This is the second of a series of blogs from the Disabled Persons Assembly (DPA). We have used DPA’s strategic areas of focus, as identified by our members, as a guide to examine key areas of each party’s policies. We have then asked questions that we would like answered from political parties.
Disabled people report wanting to work, but are less likely to be employed than others, and are on average on a lower wage, sometimes below minimum wage. Barriers to work include limited accessibility of buildings, transport, information, communication, and employers’ perceptions of costs, and not recognising employee’s capabilities including meeting the needs of the diversity of potential customers.
What will your party do to ensure disabled people have increased opportunities and no barriers to getting a job and developing a career?
Would you support broad accessibility legislation to enable increased employment of disabled people?
Would your party invest more in disabled people, recognising there are huge gains for employers and the economy as a whole if barriers to participation were removed?
Our comparative assessment: the recently released statistics from government state disabled people are more than twice as likely to be unemployed as others, and a third as likely to be employed. Initial evaluation of social investment found disabled people were not getting off benefits and into work. Access legislation to aid employment is supported by Labour, Greens, Maori Party, and possibly NZ First. National established Project 300, initially in Christchurch, where more than 500 people found training or employment, and this will be rolled out beyond Christchurch. Apart from this, commitments and targets are not strong across political parties.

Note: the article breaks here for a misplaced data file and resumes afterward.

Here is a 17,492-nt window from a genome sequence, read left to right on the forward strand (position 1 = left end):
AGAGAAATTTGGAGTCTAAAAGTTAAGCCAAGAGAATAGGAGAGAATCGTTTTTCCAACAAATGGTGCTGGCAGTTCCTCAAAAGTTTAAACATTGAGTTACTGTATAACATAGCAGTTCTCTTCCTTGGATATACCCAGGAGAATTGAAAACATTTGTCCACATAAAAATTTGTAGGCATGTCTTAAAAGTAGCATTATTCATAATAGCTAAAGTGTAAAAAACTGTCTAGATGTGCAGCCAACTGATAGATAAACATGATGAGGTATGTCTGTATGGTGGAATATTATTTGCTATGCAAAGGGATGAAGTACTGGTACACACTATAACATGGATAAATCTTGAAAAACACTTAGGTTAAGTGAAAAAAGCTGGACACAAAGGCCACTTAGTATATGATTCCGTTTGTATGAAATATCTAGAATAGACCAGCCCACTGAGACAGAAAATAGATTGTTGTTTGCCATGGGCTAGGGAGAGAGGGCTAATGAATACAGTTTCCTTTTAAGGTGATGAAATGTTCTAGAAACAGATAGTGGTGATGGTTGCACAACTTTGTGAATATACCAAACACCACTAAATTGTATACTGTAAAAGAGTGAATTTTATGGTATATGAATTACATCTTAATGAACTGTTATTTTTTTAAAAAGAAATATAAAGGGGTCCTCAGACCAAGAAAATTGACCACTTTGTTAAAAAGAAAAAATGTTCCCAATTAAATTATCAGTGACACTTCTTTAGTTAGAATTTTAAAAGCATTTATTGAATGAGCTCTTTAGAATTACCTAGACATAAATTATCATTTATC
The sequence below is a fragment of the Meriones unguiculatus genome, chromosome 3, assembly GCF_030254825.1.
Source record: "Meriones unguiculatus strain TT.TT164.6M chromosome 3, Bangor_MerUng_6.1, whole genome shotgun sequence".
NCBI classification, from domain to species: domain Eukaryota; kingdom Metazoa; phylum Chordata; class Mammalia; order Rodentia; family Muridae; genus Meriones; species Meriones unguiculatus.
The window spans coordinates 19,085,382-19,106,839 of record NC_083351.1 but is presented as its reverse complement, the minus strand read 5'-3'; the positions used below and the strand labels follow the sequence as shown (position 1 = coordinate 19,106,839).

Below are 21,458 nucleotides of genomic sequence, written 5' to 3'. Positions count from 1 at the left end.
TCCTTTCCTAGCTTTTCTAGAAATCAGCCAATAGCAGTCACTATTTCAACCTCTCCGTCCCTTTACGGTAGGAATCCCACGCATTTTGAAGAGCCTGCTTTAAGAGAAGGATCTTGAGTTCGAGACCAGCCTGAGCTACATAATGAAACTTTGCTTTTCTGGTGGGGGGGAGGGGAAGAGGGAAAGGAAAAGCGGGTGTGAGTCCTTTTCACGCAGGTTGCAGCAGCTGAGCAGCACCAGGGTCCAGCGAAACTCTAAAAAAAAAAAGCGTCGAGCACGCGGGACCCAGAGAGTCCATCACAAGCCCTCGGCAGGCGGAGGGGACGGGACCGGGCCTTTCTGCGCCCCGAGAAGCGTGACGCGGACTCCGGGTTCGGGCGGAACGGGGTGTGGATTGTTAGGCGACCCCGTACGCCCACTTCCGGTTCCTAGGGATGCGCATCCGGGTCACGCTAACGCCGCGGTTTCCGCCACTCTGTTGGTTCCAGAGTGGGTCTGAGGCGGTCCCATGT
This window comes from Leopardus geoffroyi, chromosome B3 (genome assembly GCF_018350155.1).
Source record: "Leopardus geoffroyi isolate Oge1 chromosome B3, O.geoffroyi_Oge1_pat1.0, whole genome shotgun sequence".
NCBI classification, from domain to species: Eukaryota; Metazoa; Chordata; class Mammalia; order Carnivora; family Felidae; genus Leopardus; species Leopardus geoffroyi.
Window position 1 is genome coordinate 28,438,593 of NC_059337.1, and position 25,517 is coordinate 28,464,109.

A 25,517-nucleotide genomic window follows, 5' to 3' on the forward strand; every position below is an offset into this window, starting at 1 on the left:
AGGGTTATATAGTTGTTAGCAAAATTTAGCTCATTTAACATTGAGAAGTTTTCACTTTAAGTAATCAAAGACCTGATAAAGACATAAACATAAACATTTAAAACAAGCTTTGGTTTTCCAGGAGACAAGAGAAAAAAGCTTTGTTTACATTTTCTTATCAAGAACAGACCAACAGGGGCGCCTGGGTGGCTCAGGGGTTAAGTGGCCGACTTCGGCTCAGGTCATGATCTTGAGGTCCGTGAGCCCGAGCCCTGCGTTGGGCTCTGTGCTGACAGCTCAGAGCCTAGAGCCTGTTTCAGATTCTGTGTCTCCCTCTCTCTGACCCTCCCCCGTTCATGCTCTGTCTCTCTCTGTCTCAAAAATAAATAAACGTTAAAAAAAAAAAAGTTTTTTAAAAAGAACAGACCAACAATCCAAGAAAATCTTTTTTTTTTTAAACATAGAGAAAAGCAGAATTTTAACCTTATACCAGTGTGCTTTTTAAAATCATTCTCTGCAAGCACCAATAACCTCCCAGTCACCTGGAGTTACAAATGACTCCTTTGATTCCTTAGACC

Many disabled people and their families have additional costs that are not met and have time commitments that reduce opportunities to earn. Disabled people spend longer times on a benefit, sometimes a lifetime. Many do not receive what they may be entitled to. Sometimes people are forced to make hard choices, for example between food and going to the doctor.
What will your party do to ensure disabled people, including families with disabled children, have an adequate standard of living and do not live in poverty?
Our comparative assessment: This week’s news is disabled people earn on average half as much as others. “Love has consequences”, said a National candidate to a disability forum defending benefit reductions to disabled partners with ongoing high disability-related costs. Lack of love might have consequences at the ballot box for less lovable parties. NZ First has the best track record on leading the debate on superannuation and older disabled people’s income. Mana and Green are strongest on ending poverty.